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Utah Offers Free Naloxone Kits, Police Confiscate the Syringes?
Naloxone (sold under the brandname Narcan) is known as the “anti-overdose drug” because it quickly reverses the effects of opioids. Recognizing this injectable medication can save thousands of lives, legislators from Utah agreed to distribute free naloxone kits in an attempt to stem the state’s opioid crisis. Sounds like a good plan, right? Not so fast…
In a truly bizarre turn of events, law enforcement officials in Utah are now confiscating the syringes included with these naloxone kits, claiming they’re “drug paraphernalia.” Sadly, it’s come to a point where the persistent negative stigma associated with substance abuse can prevent the use of a life-saving medication like naloxone.
Police Impede Delivery of Narcan
Since naloxone is used to reverse opioid overdoses, more states and municipalities are making its distribution legal, even providing kits at the government’s expense.
The Utah Department of Health, for example, has distributed nearly 2,000 injectable naloxone kits throughout the state. Since this form of naloxone must be delivered by injection, clean syringes are essential for use. Yet the police, long directed to seize needles as part of drug raids, are taking the syringes from kits legally obtained, leaving people with no way to utilize the life-saving drug.
Both government officials and law enforcement leaders are shocked by this trend. According to an article in the Desert Post Utah, Attorney General Sean Reyes says, “This kit isn’t a drug-paraphernalia kit. This kit is a lifesaving kit that we need to make sure we get into the hands of as many people as possible.”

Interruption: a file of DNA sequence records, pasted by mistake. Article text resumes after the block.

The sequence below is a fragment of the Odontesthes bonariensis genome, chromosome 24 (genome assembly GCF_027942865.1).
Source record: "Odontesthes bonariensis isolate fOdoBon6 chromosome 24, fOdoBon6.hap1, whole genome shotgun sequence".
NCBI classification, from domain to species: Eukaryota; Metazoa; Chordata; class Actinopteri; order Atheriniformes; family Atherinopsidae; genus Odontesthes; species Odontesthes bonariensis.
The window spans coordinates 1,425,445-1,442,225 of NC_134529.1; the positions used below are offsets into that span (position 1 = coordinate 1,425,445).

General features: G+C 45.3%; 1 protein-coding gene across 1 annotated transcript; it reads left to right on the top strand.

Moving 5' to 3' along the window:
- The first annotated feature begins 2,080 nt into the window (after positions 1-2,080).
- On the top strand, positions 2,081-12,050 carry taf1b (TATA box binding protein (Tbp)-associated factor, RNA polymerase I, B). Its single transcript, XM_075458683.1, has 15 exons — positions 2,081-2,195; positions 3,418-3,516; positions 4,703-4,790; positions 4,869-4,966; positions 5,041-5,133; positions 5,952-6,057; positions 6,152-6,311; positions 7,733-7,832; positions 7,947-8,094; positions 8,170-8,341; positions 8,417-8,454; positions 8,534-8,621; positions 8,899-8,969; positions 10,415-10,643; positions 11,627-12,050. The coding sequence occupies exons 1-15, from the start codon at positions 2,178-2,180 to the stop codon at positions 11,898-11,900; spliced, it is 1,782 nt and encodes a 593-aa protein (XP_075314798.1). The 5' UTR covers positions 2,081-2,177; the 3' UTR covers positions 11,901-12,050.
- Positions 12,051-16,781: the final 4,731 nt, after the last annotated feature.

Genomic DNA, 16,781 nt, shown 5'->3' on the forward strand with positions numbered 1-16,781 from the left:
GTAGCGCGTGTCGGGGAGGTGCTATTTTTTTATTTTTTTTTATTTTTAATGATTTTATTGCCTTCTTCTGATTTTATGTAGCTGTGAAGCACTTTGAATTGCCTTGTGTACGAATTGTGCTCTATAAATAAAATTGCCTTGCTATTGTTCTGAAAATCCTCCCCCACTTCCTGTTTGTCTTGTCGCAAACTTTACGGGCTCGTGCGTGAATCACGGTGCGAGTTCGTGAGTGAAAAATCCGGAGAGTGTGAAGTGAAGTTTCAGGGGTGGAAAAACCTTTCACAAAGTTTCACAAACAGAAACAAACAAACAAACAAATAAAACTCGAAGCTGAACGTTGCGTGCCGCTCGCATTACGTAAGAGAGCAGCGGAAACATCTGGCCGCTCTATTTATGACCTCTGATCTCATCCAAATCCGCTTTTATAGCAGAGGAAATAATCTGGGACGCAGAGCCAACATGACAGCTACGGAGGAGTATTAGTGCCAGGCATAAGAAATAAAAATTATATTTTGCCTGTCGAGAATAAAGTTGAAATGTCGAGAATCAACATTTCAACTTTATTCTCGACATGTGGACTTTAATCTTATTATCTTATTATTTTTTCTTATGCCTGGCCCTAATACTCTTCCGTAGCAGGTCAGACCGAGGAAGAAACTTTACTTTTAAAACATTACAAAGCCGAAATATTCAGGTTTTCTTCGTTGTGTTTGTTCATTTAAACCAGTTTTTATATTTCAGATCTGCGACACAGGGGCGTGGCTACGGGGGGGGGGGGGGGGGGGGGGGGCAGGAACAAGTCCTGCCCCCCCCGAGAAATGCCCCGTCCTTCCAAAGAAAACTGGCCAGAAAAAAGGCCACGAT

According to Utah’s Medical Director, Jennifer Plumb, law enforcement officers who carry naloxone are advocates for its use. However, the head of the Utah Police Chief’s Association, Tom Ross, expresses a different opinion. “When an officer’s doing a drug investigation, they’re collecting needles. Sometimes it may not be clearly understood – what is treatment and what is drug abuse or use.”
Medical Director Plumb reports a rapid rise in syringe confiscation since fall. In fact, back in October, she received five reports of confiscations within 48 hours.
Misinformation Or Stigma?
A lack of knowledge among police may account for some of the confiscations, but stigma also plays a large part. The Director of One Voice Recovery, Patrick Rezac, explains, “It just feels like a punitive, sort of targeted response toward substance abusers. There’s no other reason to take a life-saving tool from somebody.”
What caused this unfortunate situation? Is it a lack of information? Is it confusion about the legality of naloxone and the syringes required to administer it? Or is it stigma? Law enforcement officers see the tragic overdose deaths caused by opioids, along with the wreckage inflicted on families and communities. In this case, a lack of information and understanding could be the difference between life and death for those who desperately need naloxone.
The crisis in Utah could be a symptom of the nation’s slow-moving shift from seeing substance abuse as a criminal behavior to a medical problem requiring compassionate treatment. While no one would think of confiscating the insulin syringes of a diabetic, the same standard doesn’t seem to apply to people who use drugs.
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